Volta Online
Features Health & Env

Ho Water Crisis and Sanitation Concerns

By: Yvonne Elikplim Harlley-Kanyi |

Water is undoubtedly a mandatory for life, its scarcity kills thousands of people yearly and continues to threaten the health of humans the world over.

The Ho municipality in the Volta Region is faced with that “Save Our Souls” situation with periodic shortage of water in the valley city.

The Volta Regional Ghana Water Company Limited (GWCL) gave the signal years ago when it started rationing water for the ever growing population. Occasionally, the rationing gets serious with residents combing the municipality for water.

Dangers of Broken Transmission Line

But reports of the Company’s broken transmission lines for, which reason the pipes were shut for over two weeks continue to haunt many with health worries.

The lack of the commodity is pushing residents to visit cesspits in uncompleted buildings, dug outs and abandoned streams in the municipality for water.

Just as years past, the streams came alive. Tordze, Xadome, Ahorlor and Agblenudome, the only surviving streams in the Volta Regional capital are welcoming hundreds of people who throng their banks.

However, the adorable free flowing streams providing refreshing ecosystem are highly polluted and arguably unsafe for human consumption without treatment.

The World Health Organisation defines improved drinking water sources as sources that are protected from outside contamination, particularly from contamination with fecal matter by nature of its construction or active intervention.

Unsafe water is linked to a large number of diseases transmitted by viruses and bacteria–from hepatitis A and B to Typhoid fever and epidemic cholera.

Experts say nutritional status is compromised where people are exposed to high levels of infection due to unsafe and insufficient water supply.  Malnutrition levels are worsened by increase in parasitic infestations due to unsafe drinking water and poor sanitation.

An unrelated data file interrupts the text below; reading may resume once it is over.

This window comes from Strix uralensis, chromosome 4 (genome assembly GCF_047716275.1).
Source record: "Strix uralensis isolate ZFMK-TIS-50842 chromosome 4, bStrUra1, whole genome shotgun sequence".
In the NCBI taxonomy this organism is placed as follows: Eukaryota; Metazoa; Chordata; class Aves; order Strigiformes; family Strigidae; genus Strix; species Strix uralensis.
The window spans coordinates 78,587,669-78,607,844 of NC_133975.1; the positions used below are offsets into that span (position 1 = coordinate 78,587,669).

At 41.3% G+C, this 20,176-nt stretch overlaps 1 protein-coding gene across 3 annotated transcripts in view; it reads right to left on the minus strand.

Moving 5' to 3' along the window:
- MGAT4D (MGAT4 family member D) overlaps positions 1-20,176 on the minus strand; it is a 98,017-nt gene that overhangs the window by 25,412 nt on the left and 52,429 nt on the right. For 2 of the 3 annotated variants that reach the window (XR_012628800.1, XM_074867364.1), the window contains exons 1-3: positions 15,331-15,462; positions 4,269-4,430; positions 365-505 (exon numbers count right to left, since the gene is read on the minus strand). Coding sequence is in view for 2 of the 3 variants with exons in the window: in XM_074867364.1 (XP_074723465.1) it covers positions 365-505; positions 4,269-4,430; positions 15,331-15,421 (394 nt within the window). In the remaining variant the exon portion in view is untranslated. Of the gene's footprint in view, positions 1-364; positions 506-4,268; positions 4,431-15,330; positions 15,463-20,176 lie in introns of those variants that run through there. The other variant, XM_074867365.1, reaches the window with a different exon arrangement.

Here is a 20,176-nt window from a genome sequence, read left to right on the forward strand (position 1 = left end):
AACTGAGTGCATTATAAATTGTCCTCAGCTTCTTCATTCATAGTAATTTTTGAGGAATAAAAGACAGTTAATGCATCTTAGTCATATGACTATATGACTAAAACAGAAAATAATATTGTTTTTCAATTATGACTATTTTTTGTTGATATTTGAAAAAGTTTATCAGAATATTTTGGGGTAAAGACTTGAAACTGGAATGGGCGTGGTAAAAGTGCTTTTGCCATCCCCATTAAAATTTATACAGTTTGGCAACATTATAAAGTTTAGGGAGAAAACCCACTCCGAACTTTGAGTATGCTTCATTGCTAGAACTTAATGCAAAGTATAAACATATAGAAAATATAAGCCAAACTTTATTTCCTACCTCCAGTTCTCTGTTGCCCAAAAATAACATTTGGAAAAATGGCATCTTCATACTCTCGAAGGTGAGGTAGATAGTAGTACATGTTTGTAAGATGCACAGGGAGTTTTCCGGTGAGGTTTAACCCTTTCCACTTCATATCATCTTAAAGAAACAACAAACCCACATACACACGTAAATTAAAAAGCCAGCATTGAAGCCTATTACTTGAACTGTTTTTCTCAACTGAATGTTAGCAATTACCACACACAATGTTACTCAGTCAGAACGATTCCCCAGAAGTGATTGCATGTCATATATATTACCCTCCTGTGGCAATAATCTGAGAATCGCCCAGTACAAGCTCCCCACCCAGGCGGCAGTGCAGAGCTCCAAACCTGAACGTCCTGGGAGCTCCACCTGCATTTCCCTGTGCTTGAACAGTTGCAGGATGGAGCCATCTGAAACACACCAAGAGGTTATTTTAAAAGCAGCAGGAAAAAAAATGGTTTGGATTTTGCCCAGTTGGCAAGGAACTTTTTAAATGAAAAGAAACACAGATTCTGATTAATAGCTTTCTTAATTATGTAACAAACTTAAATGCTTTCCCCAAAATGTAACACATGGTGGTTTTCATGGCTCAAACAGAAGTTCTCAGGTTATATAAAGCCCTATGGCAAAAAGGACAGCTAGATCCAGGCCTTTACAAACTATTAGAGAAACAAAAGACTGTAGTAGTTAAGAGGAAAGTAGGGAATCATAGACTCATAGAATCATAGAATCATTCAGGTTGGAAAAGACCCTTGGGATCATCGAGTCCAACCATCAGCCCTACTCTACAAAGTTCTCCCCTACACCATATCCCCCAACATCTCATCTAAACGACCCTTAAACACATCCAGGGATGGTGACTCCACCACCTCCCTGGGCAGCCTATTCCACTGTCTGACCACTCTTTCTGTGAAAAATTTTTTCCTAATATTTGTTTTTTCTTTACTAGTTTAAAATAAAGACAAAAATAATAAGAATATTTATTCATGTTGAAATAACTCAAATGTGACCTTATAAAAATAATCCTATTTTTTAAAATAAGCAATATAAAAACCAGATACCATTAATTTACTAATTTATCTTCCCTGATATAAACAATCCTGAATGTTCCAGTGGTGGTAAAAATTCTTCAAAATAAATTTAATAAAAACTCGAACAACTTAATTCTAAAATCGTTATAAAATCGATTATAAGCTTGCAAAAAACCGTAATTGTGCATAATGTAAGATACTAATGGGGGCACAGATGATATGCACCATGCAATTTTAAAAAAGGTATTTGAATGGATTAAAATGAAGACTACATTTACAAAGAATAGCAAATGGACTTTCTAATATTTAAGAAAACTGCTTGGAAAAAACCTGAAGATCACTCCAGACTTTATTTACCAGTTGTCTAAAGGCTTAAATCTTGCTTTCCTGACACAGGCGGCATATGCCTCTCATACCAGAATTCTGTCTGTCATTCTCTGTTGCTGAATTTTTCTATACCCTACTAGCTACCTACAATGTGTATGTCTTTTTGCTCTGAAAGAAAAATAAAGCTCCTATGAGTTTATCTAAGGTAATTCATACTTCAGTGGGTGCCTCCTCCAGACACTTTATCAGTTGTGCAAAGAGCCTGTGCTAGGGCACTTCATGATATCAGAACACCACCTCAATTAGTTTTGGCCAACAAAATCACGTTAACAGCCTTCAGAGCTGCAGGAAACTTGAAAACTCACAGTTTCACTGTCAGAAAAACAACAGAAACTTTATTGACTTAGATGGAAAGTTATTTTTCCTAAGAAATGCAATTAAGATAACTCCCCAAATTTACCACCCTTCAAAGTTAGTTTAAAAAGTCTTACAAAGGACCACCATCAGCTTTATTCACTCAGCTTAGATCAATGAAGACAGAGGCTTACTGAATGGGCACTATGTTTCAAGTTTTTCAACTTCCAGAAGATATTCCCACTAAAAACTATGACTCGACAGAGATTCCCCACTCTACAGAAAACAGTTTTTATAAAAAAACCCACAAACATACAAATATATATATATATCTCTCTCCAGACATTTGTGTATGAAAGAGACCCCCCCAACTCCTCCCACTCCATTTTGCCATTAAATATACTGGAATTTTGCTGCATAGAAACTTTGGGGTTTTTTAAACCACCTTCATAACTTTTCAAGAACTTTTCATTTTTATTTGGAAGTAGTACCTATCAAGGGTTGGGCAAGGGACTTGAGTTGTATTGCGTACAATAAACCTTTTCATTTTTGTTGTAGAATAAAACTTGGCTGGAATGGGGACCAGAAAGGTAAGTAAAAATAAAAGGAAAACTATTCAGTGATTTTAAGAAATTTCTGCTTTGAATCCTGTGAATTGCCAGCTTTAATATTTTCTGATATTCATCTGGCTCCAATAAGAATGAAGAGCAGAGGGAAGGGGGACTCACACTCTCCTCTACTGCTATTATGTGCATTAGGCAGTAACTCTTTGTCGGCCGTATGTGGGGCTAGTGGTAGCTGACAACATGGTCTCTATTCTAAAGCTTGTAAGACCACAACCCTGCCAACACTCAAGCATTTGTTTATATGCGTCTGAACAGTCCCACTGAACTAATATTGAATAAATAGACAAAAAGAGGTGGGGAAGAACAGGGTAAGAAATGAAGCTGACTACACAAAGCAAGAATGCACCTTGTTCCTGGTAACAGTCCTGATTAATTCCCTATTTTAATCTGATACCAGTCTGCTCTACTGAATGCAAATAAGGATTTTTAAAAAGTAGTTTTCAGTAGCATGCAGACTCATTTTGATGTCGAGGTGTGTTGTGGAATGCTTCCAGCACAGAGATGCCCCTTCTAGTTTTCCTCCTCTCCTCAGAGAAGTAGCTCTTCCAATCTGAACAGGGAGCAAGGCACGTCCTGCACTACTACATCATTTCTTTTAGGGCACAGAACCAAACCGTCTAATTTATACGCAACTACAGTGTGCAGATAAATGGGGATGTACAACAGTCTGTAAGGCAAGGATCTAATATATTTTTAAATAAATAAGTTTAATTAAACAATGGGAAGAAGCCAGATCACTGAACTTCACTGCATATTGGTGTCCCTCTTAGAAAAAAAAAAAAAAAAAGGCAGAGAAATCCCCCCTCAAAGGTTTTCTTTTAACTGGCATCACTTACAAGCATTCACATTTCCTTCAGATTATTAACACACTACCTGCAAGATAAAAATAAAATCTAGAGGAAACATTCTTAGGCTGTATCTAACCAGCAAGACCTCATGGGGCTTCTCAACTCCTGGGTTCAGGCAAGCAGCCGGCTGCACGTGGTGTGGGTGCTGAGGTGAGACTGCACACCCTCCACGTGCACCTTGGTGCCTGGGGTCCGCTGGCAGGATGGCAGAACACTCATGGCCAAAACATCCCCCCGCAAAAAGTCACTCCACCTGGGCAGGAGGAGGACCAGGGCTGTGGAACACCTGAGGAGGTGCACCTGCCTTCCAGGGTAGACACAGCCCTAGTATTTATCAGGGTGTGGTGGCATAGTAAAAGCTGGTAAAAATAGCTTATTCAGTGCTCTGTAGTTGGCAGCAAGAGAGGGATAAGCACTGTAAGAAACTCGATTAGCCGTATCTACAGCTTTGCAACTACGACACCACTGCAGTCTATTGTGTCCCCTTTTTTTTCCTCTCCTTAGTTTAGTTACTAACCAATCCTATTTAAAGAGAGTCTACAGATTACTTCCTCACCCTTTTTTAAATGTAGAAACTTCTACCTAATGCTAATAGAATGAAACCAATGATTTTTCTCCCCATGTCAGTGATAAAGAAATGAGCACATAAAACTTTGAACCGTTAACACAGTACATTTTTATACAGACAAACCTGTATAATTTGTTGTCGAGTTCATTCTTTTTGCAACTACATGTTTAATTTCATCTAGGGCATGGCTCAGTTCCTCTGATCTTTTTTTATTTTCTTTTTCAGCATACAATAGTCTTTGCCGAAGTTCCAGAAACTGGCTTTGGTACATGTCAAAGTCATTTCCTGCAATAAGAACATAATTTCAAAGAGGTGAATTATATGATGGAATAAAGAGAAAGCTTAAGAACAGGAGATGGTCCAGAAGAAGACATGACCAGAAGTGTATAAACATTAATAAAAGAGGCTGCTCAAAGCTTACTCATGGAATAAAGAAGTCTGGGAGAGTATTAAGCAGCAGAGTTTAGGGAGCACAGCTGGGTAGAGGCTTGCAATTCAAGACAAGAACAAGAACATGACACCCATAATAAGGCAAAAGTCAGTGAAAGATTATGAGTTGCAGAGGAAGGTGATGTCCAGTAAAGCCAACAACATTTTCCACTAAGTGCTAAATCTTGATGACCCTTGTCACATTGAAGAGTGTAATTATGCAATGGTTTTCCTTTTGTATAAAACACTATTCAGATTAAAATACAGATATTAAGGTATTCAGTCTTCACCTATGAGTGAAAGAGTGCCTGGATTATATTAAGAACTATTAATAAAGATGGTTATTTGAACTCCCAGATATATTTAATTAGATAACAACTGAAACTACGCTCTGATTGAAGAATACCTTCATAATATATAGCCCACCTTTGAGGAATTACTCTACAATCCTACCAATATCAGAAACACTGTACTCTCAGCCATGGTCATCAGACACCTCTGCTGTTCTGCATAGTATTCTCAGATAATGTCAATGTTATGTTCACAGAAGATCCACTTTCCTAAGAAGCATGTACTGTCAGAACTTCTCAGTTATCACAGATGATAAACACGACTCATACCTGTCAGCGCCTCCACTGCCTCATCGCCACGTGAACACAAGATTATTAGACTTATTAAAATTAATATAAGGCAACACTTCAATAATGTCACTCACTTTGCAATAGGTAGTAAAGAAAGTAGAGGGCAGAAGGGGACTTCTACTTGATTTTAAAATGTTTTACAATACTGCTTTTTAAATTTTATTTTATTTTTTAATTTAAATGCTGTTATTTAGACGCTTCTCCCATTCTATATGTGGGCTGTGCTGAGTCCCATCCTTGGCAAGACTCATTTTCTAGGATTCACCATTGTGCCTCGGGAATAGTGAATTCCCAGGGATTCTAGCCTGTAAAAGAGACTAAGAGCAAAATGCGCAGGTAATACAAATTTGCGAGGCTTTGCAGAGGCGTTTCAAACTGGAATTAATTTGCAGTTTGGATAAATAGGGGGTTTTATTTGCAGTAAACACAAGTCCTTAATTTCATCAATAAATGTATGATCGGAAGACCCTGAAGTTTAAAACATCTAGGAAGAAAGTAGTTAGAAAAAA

A major pollutant of the streams is liquid waste from operators of tie and dye. They discharge waste chemicals used in the production of tie and dye into the streams, which changes the colour of the streams and release pungent smells.

Though effects of the chemicals in the streams are yet to be known, Agriculture Extension experts say the land area where the liquid waste is discharged cannot support plant growth.

Farmers also depend on these streams for water to mix pesticides. Sadly, some of them fetch the water with agrochemical containers polluting the streams with particles of the chemicals.

But perhaps the commonest mode of pollution is by defecating in and around the streams. Many houses are without household toilets in the regional capital. Therefore, streams and forests are notable places some people who do not have toilet in their homes frequent for nature’s call.

For instance, the Kabakaba Hill overlooking the town is said to have been turned into a “mass toilet” for about 80 per cent of 700 people in the Bake-Gblefe Electoral area who do not have household toilets and are not prepared to use public toilets.

Apart from the forest, teens and children reportedly defecate in nearby bushes close to their houses, with the fecal matter washed by rain water into homes and streams. No wonder the municipality continues to record low marks in open defecation with only 6 out of the 112 targeted communities being declared Open Defecation Free since 2012.

Unfortunately, water shortages usually lead to locking of public toilets, further promoting open defecation, with some defecating in polythene bags and throwing them into streams.

Checks indicate that some 192,969 residents of Ho are at risk of drinking polluted water through their taps due to frequent burst of water pipes and many more through the streams.